What I know about living under Communism I’ve learned from books. I never lived it. But I can’t help wondering how those who lived that life and had relegated it to the past are feeling today. Read more
Many things about Hungary – and Budapest in particular – fascinate me. I can’t fathom, for instance why the BKV feels it needs to tell me, a great fan of public transport and a regular passenger, that I can take one wrapped sapling tree with me when I travel. I can’t for the life me of understand the logic behind the ticketing system in the post office. And try though I might, I can’t quite see the need for nine types of wine spritzer (dependent on the ratio of wine to water) other than finding creative ways to celebrate the fact that Ányos Jedlik, a Hungarian, invented soda water. But what baffles me most are the supermarket queues the day before a national holiday.
What is it about the Hungarian psyche that drives it en masse to the supermarket the day before a national holiday? What sustains it as it waits patiently in ever-lengthening queues to pay for groceries that are far from staple necessities? And why does this happen the day before every, single, national holiday?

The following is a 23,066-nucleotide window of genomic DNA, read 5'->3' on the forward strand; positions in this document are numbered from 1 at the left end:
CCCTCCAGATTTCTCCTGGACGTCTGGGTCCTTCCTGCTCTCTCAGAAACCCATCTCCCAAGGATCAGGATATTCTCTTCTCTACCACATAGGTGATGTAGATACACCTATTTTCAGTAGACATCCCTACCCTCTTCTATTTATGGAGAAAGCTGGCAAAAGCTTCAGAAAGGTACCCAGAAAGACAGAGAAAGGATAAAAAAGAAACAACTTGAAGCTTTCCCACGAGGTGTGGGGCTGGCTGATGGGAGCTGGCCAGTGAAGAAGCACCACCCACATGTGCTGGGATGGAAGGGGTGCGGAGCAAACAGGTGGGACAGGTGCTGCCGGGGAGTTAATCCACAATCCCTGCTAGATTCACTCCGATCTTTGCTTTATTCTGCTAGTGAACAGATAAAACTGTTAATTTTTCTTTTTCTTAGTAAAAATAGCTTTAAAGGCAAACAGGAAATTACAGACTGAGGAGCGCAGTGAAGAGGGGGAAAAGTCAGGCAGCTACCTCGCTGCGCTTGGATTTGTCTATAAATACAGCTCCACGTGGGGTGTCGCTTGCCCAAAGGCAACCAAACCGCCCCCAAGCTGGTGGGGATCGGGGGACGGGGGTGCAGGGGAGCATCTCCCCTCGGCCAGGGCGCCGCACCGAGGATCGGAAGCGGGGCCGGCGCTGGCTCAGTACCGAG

I will hold up my hand and admit to a mild dose of consumerism-driven panic the first time I witnessed the grand-scale closure of all shops on a national holiday. I had been warned, admittedly, but I paid no heed. But then I realised that my local corner shop stayed open and the carton of milk that I thought I’d have to do without for a whole day was in reach. That same corner shop also had eggs, bread, and bacon, alongside beer, wine, and (back then) cigarettes. Panic averted. Yes, I might have had to pay a few forints more for said same items, but at least they were available.
I can think of better things to do on a holiday than hit the shops to shop-shop, so the mass closure of all retail establishments for 24 hours doesn’t impact my life at all. Ditto with the bank and the post office. So why the queues?